Context: More than 45 million individuals in the United States lack health insurance, potentially limiting their access to and use of appropriate health care services. Although the uninsured comprise a range of income levels, little attention has been directed at higher-income uninsured adults and their patterns of care.
Objective: To examine whether having higher income attenuates the association between being uninsured and using fewer recommended health care services.
Design, setting, and participants: Cross-sectional analysis of data from the 2002 Behavioral Risk Factor Surveillance System, drawn from a nationally representative sample of households. Participants were community-dwelling adults (n = 194 943; 50% women) aged 18 to 64 years in 2002.
Main outcome measures: Self-reported use of screening for cervical, breast, and colorectal cancer; serum cholesterol screening and measurement, aspirin use, and tobacco cessation and weight loss counseling for cardiovascular risk reduction; and serum cholesterol and glycosylated hemoglobin measurement, eye and foot examination, and influenza and pneumococcal vaccination for diabetes management.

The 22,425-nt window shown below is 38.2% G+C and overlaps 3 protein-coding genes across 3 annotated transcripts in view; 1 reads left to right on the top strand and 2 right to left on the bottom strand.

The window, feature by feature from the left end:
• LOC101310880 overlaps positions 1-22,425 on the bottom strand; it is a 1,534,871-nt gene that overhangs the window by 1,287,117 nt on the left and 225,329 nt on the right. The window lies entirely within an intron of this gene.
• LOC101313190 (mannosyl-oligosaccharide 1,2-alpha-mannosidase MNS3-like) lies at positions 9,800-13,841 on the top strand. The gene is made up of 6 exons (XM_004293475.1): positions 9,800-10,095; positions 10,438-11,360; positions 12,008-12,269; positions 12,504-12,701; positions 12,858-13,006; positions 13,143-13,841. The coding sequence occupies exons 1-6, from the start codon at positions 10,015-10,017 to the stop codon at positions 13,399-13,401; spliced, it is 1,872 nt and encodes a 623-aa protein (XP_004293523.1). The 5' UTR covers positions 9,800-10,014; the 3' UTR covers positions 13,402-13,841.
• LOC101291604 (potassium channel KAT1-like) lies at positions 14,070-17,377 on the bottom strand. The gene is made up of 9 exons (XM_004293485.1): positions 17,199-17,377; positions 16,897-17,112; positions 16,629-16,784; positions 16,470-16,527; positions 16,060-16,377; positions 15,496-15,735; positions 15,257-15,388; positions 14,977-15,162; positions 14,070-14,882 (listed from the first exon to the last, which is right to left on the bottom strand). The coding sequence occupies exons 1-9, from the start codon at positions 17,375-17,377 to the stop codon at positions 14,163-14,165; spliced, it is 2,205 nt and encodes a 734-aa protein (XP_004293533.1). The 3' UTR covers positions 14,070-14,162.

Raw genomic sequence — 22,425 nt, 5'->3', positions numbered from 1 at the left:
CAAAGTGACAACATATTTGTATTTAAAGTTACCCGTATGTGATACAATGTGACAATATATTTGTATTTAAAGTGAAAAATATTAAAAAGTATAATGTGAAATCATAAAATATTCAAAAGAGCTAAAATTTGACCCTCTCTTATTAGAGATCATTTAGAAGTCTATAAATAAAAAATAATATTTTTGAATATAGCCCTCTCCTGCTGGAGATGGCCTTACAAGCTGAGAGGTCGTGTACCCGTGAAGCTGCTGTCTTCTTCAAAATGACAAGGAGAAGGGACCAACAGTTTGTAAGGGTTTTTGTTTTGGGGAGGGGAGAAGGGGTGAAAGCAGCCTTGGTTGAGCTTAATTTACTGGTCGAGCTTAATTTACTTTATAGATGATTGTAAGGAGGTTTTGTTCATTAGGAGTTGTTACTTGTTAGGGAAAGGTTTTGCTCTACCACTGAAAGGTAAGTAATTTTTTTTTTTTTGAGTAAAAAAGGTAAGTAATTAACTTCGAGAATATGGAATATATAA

Results: Among eligible adults, use of cancer prevention services ranged from 51% for colorectal cancer screening to 88% for cervical cancer screening, while use of cardiovascular risk reduction services ranged from 38% for weight loss counseling to 81% for aspirin use, and use of services for diabetes management ranged from 33% for pneumococcal vaccination to 88% for serum glycosylated hemoglobin measurement. In bivariate analyses, health insurance and annual household income were both strongly associated with use of nearly all examined health care services (P values <.01). Using multivariable analysis, increased annual household income did not significantly increase the likelihood of uninsured compared with insured adults receiving recommended health care services for cancer prevention, cardiovascular risk reduction, or diabetes management (P values >.05).
Conclusions: Even among higher-income adults, lack of health care insurance was associated with significantly decreased use of recommended health care services; increased income did not attenuate the difference in use between uninsured and insured adults. Efforts to improve the use of recommended health care services among the uninsured should focus on patient education and expanding insurance eligibility for both lower-income and higher-income adults.